09 Sep First Weekend With The New Toy
I fully confess to being as much as an amateur as many of the readers of this column – while trying to appear as much a pro as others. Neither of these categories are hard-edged…so I can let you into a secret.
I love a new piece of equipment as much as you do. And when I get one I will try to find any excuse I can to play with it. This is deadly when a new camera or lens appears in the gadget bag as I am then bugging the family and friends to pose or going out to take pictures I don’t need in places I don’t care about. Let’s not go into the business of the old days and slide nights when I was the photographic uncle with the trip to Fiji. My family would never forgive us.
But the new Loupedeck editing desk has been given a workout this last weekend and after a frantic Friday setting it up, the first actual work went through it. Not a lot, but enough to show me I’ve bought a good thing.
The installation was as easy as any of these things ever are. After a few clicks, downloads, a shutdown, and restart, the computer has accepted the new keyboard . The manual for it is on-line, so I took a few screen shots of bits that I wasn’t confident about, and stacked them to the side of the LR panel. Then I accessed an old studio shoot ‘s RAW images and started to play.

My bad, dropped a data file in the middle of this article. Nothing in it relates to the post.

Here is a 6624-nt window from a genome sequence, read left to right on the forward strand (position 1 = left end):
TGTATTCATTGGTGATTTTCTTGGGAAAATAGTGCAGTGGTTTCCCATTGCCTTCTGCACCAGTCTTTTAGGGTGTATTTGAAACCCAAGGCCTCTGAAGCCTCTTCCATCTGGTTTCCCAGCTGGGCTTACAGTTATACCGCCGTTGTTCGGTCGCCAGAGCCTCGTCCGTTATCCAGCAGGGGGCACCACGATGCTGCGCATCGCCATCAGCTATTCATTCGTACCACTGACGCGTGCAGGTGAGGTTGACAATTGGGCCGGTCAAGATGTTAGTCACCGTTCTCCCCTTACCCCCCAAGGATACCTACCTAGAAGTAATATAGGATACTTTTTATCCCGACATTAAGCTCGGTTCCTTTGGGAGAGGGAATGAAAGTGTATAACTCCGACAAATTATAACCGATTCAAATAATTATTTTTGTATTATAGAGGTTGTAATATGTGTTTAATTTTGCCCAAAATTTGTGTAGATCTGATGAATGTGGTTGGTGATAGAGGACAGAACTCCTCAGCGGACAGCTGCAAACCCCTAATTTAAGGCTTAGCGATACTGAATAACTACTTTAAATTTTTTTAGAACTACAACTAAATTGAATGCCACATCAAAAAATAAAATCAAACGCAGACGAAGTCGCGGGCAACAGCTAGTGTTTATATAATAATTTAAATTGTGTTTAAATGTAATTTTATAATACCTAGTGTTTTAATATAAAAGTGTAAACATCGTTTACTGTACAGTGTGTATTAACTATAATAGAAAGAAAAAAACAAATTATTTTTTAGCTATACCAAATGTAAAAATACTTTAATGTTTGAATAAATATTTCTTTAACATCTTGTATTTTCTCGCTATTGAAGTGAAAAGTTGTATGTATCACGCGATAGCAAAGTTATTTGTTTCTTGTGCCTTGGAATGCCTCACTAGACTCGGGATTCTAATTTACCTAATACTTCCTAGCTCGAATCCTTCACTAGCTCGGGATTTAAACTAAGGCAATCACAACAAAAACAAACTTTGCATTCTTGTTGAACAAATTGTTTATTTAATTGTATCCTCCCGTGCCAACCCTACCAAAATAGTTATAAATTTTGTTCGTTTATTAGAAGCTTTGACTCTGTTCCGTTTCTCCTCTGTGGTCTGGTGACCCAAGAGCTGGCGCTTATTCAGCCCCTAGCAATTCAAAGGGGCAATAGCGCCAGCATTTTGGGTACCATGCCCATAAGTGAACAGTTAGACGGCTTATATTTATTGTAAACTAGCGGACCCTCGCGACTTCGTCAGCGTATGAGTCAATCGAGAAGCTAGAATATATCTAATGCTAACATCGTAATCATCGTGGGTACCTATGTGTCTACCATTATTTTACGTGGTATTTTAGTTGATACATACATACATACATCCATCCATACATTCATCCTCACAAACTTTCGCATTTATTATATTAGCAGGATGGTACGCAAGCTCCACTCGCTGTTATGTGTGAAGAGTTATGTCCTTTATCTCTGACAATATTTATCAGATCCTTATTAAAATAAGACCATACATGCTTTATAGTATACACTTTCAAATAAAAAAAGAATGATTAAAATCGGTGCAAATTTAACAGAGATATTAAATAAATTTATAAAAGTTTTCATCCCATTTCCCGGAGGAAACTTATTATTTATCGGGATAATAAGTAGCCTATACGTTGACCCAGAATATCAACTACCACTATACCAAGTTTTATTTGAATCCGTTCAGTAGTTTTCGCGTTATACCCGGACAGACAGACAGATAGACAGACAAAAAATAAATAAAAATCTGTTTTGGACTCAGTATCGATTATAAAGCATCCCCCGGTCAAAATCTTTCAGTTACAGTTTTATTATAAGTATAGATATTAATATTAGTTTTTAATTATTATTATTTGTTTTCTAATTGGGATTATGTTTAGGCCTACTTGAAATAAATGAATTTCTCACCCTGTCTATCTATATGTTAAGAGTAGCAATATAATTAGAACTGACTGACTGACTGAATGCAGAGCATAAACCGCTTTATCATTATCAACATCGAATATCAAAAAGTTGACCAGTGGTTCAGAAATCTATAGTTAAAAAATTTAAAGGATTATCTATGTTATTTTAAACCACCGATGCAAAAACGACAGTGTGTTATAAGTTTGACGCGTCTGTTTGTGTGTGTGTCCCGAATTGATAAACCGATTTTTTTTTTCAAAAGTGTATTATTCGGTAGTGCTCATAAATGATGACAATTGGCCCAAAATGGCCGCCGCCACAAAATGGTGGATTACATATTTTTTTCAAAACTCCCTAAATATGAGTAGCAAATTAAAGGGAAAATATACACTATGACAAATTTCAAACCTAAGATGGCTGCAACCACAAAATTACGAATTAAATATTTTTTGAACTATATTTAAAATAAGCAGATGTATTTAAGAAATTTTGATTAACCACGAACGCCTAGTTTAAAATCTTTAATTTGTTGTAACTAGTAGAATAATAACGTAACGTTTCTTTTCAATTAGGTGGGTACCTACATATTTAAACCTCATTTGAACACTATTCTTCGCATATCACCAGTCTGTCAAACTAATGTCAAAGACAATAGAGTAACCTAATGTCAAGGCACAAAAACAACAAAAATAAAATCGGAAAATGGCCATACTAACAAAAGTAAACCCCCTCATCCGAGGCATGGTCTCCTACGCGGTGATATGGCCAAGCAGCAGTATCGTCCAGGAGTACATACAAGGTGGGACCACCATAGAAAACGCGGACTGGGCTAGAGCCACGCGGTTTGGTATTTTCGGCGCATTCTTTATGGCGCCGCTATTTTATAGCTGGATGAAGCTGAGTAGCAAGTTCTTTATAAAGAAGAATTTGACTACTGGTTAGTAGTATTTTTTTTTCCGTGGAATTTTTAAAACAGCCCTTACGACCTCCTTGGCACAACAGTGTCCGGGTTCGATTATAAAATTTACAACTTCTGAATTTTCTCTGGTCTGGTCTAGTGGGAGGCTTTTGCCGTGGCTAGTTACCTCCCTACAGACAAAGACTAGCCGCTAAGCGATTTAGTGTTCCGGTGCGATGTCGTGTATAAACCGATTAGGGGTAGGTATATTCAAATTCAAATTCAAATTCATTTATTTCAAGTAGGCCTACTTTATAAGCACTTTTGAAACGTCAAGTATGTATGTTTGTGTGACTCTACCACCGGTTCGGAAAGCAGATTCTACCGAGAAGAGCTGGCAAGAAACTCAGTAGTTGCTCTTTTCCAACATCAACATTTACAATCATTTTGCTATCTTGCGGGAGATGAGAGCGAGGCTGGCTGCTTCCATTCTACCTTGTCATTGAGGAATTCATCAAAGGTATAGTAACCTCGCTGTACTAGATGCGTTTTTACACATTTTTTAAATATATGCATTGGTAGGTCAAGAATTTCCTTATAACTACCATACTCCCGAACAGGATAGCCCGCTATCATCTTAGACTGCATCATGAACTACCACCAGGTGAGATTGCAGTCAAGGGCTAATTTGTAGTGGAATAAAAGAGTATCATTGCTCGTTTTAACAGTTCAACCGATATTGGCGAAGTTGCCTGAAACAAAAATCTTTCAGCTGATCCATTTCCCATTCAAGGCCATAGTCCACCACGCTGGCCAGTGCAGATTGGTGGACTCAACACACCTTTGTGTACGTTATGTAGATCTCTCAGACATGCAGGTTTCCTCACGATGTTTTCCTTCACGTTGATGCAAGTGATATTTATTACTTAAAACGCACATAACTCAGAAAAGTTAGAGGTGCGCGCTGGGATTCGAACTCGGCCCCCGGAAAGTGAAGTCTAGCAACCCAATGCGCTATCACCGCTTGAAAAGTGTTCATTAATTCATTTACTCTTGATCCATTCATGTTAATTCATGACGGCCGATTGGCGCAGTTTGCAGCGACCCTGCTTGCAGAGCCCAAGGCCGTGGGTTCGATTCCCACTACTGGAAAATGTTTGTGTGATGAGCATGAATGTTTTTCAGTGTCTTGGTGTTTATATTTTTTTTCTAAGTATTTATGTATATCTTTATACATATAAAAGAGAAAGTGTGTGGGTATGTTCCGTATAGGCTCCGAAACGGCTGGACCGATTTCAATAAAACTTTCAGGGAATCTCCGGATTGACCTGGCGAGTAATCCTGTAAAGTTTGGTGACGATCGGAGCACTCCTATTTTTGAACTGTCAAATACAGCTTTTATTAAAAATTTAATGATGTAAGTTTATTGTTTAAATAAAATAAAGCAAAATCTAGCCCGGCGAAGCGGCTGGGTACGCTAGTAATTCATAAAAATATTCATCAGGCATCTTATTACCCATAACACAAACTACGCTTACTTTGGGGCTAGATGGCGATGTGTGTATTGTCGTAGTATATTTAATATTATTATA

The deck doesn’t supplant the computer keyboard entirely, but you can stash the regular to to the side for most of the time – and you will find yourself reaching for the mouse very much less. There is even dedicated button permission on the Loupedeck for export at the end of things so have your destination ready before you start.
The deck’s basics – exposure, saturation, contrast, clarity, shadows, highlights, and vibrance are all rotary knobs – very light on the touch but with a palpable little click – they are free-rotation devices with no hard end stops. The increments with which they operate are very small – for instance in the exposure they go up in steps of .05. Whenever you need to reset them you just press the knob and it clicks down to bring you back to where you started.
The other basic – the crop – is a little more complex. The big knob starts the crop sequence as soon as you move it one click – but doesn’t start to tilt the image horizon left or right until you advance it to the next click either way. Then it rotates things repeatably. If you want to crop the image you now dive to the smaller ” D1 ” knob next door to it and smoothly expand or contract. All good and then it gets better.
Tell ya tomorrow. I’ll promise not to get out the Fiji slides. At least not this time…